Congressman: Tashfeen Malik’s Visa Was ‘Sloppily Approved’ By Immigration Officials

REUTERS/US Customs and Border Protection/Handout via Reuters

Chuck Ross Investigative Reporter
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San Bernardino jihadi Tashfeen Malik’s fiancée visa was “sloppily approved” by U.S. Customs and Immigration Services (USCIS), Virginia Rep. [crscore]Bob Goodlatte[/crscore] said Saturday.

Goodlatte, who chairs the House Judiciary Committee, reviewed Malik’s visa application and determined that USCIS failed to verify whether the Pakistani national had met her husband, Syed Rizwan Farook, in person before applying for the K-1 fiancée visa.

The two terrorists killed 14 people earlier this month at a holiday party being held for the county agency that employed Farook.

Immigration law requires that a U.S. citizen — such as the Chicago-born Farook — must have met their foreign national fiancée in person before applying for the visa — a measure which is meant to prove that the relationship is sincere.

But according to Goodlatte, it is not clear from Malik’s immigration file that she and Farook fulfilled the requirement. The couple reportedly met online and were married in Aug. 2014 in Riverside, Calif., but the visa dates on their passports do not indicate that they were in the same country at the same time prior to filing for the K-1.

“Malik’s immigration file does not show sufficient evidence for this requirement,” Goodlatte said in a statement. “What is worse, the immigration official reviewing Malik’s application requested more evidence to ensure the two met in person but it was never provided and her visa was approved anyway.”

Goodlatte notes that Malik’s immigration file contains only two pieces of information pertaining to the personal meeting requirement: a statement by Farook that he and Malik were together in Saudi Arabia and copies of pages in their passports with visas to enter Saudi Arabia.

Malik’s passport bears a stamp indicating that she entered Saudi Arabia on June 4, 2013. The exit stamp on her passport is partially illegible, and a translator could not determine what month and day she left. Malik’s Saudi Arabia visa would have been good for only 60 days, meaning that she would have had to leave the country at the beginning of Aug. 2013.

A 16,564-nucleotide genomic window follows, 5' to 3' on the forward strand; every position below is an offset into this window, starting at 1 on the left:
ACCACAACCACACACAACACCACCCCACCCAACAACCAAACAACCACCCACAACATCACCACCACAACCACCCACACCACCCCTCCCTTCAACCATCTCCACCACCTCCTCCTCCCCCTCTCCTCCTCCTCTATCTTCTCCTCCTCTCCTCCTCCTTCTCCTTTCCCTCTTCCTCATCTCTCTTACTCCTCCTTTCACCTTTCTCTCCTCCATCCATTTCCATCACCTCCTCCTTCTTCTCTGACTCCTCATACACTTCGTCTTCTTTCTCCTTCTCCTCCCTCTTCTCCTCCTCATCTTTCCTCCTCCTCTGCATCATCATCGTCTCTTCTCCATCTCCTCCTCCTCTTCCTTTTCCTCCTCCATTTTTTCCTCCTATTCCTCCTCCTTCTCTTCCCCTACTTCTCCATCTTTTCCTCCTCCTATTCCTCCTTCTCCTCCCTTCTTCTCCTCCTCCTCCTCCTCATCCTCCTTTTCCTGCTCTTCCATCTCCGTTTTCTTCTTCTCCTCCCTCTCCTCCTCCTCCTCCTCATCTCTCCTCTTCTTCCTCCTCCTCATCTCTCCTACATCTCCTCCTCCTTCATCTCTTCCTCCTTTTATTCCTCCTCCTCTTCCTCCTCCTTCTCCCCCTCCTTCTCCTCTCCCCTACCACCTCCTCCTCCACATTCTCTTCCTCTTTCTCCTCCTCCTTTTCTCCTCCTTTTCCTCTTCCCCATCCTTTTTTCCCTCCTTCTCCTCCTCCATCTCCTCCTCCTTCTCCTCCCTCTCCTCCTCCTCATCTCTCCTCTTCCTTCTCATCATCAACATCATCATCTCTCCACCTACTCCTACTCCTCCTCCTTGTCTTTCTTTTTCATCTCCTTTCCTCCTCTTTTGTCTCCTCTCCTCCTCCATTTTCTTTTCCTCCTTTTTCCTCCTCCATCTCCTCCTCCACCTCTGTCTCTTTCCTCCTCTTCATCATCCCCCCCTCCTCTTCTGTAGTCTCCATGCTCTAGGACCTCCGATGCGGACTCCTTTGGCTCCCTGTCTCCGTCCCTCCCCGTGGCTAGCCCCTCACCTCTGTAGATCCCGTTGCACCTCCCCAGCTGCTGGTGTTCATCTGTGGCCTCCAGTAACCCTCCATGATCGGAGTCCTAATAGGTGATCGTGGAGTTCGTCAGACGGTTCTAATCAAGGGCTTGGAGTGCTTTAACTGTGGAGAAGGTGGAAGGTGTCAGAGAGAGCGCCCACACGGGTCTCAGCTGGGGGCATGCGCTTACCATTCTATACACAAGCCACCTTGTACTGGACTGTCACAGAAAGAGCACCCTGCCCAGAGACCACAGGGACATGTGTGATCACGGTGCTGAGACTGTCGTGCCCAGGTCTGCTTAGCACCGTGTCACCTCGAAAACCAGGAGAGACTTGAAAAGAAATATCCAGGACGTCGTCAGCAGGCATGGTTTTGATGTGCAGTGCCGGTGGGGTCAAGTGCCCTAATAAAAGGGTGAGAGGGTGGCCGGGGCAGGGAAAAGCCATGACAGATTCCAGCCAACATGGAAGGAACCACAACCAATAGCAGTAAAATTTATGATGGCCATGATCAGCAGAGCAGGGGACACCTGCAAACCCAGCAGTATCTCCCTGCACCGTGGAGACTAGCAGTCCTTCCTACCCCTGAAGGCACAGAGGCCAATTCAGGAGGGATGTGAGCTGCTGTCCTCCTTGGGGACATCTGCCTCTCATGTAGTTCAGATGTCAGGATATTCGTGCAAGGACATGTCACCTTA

Farook’s passport shows that he entered Saudi Arabia on Oct. 1, 2013. His passport bears an exit stamp showing that he let on Oct. 20, 2013.

According to some reports, Farook went to Saudi Arabia at that time to take part in the hajj, or pilgrimage to Mecca. He traveled to Saudi Arabia again last year and married Malik. The couple leave behind a six-month-old daughter.

“However, even if Farook and Malik were in Saudi Arabia at the same time, this does not provide evidence that they met in person,” Goodlatte stated, adding that Malik’s 60-day visa “would cast doubt on the claim that the two were in Saudi Arabia at the same time.”

“And even if Farook and Malik met in Saudi Arabia, there is insufficient evidence in the file for USCIS to have made that determination.”

Immigration fraud would not be foreign to Farook. His brother, Raheel, and their friend, Enrique Marquez, likely engaged in immigration fraud by marrying two Russian sisters. Marquez has been charged for conspiring in 2011 or 2012 with Syed Farook to carry out a terrorist attack. He purchased two of the guns that Farook and Malik used in the recent attack. He was also paid to marry one of the Russian women so that she could live in the U.S.

“Visa security is critical to national security, and it’s unacceptable that U.S. Citizenship and Immigration Services did not fully vet Malik’s application and instead sloppily approved her visa,” Goodlatte said in his statement.

“Since the Obama Administration refuses to take the steps necessary to fully vet visa applicants, the House Judiciary Committee is working on a bill to strengthen visa processing security and protect national security,” he continued.

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